Post by Ketawa » Tue Mar 21, 2017 2:26 pm

DCChak wrote:Roth contributions can be withdrawn tax free, but earnings on those contributions are subject to a penalty.

How much of the $62k in Roth is from contributions? It seems you would be comparing a 0% loan on your Roth, with more flexible timing, to a ~2% loan with your TSP, with timing extendable up to 15 years. Hopefully, you would be able to payoff your TSP loan with home equity gains in a few years, but as we have seen in the DC area, there is no guarantee of housing price gains.
There is no way to put the Roth contributions back in after they are taken out, so it is not a loan. This is why a TSP loan is preferable with the Roth contributions used in an emergency to pay back the TSP loan. There is a wiki article on using a Roth IRA as an emergency fund. https://www.bogleheads.org/wiki/Roth_IR ... gency_fund

te5486a
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Re: TSP Loan for First Time Homebuyer

Post by te5486a » Tue Mar 21, 2017 2:38 pm

DCChak wrote:Roth contributions can be withdrawn tax free, but earnings on those contributions are subject to a penalty.

How much of the $62k in Roth is from contributions? It seems you would be comparing a 0% loan on your Roth, with more flexible timing, to a ~2% loan with your TSP, with timing extendable up to 15 years. Hopefully, you would be able to payoff your TSP loan with home equity gains in a few years, but as we have seen in the DC area, there is no guarantee of housing price gains.

Is the $125k in income just for the single filer? What will the combined income be? Not that it will affect your decision-making, but depending on the combined income, you may be nearing the end of your ability to contribute to the Roth.

At 29, I wanted to be close to DC, which affected my living choices. Once you start looking around at housing values, and pay attention to the quality of school districts, you may find yourself more inclined to look further out into the suburbs. Prices can vary widely as you move out ... and not all places further out are cheap.

As I'm sure you know, your VA is one of the few agencies that could have more $ directed to it instead of cuts, based on the current budget. So in the near term, you appear to have relatively more security than many other Federal agencies. The skinny budget is merely a starting point, but there does appear to be the potential for significant disruption to the Federal workforce, which may very well lead to significant disruption in DC area housing prices, possibly in your favor. It may be wise to rent while you get a better read for how the budget actually will shake out.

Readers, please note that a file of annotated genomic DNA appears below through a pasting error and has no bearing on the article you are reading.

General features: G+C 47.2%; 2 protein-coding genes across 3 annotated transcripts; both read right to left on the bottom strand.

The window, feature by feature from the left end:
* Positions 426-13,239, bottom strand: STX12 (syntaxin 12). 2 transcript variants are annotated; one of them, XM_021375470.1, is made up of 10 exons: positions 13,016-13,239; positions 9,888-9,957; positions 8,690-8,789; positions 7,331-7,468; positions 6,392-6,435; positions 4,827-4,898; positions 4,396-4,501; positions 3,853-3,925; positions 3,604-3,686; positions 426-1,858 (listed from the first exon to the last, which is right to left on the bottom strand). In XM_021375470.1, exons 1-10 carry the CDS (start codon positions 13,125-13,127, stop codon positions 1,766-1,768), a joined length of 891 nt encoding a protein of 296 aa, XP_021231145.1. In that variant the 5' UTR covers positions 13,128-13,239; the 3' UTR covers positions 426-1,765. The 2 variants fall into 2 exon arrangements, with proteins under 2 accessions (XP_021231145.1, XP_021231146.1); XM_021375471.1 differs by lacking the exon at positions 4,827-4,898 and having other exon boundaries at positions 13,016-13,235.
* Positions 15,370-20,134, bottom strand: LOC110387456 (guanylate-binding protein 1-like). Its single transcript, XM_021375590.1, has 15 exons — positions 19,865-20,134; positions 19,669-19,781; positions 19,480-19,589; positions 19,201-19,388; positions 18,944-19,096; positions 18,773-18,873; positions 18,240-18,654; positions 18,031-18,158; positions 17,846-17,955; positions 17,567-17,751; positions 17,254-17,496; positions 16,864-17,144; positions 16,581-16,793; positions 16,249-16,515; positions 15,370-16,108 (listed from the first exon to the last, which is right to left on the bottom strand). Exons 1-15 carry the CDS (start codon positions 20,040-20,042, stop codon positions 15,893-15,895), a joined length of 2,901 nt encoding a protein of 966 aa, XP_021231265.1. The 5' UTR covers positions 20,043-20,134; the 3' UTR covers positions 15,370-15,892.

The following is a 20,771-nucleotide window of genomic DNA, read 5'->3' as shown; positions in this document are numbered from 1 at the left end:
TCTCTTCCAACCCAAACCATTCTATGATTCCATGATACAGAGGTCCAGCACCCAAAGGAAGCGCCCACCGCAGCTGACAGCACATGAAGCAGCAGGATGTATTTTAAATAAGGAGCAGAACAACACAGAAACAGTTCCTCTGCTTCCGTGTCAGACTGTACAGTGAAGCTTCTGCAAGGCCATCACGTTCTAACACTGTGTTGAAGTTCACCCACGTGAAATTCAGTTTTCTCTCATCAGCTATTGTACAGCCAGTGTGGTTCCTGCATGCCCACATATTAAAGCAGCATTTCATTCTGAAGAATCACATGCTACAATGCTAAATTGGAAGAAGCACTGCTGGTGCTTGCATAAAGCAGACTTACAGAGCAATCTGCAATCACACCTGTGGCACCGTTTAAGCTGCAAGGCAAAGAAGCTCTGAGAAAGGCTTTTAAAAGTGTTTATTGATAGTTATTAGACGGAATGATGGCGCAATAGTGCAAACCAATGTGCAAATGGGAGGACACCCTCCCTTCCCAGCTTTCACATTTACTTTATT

Also, you say she has significant law school loans. Is she eligible for any limited payment plans, or loan forgiveness programs? If these are possible options, it might be advantageous not to rush to pay off the loans, and instead to adhere to whatever requirements those programs might have. Income levels here, both individual and combined, might also be relevant considerations, as the student loan interest deduction phases out at $80k MAGI for single, and $160k MAGI for married.
Regarding the Roth, $40k is contributions. I could cover the $10k difference without penalty if needed.

As for income, the ~$125k is a single filer, me. My spouse is making ~$80k, so ~205k if married. That roth space would likely be unavailable w/o doing a backdoor conversion. I'm not sure on my MAGI, but my AGI was ~$96k.

School districts are certainly a factor - no kids yet, but looking at potentially adopting in the future.

We would not be buying until after the wedding - it will be interesting to see how the budget process shakes out.

My fiancée works for a federal government contractor doing FOIA work - she is not currently eligible for payments plans or loan forgiveness. She was seeking federal employment, but many of those opportunities disappeared following the hiring freeze.

te5486a
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Re: TSP Loan for First Time Homebuyer

Post by te5486a » Tue Mar 21, 2017 2:44 pm

Ketawa wrote:I took out a TSP residential loan to purchase my first condo. Then I took out a TSP general loan to earn 5% FDIC insured in taxable and ensure I could max my TSP contributions (every year since 2012). Then I paid back my TSP general loan early with the intention of either living off the equity of my condo sale later this year, or rolling the equity into the down payment for a condo in the DC area and taking another TSP general loan.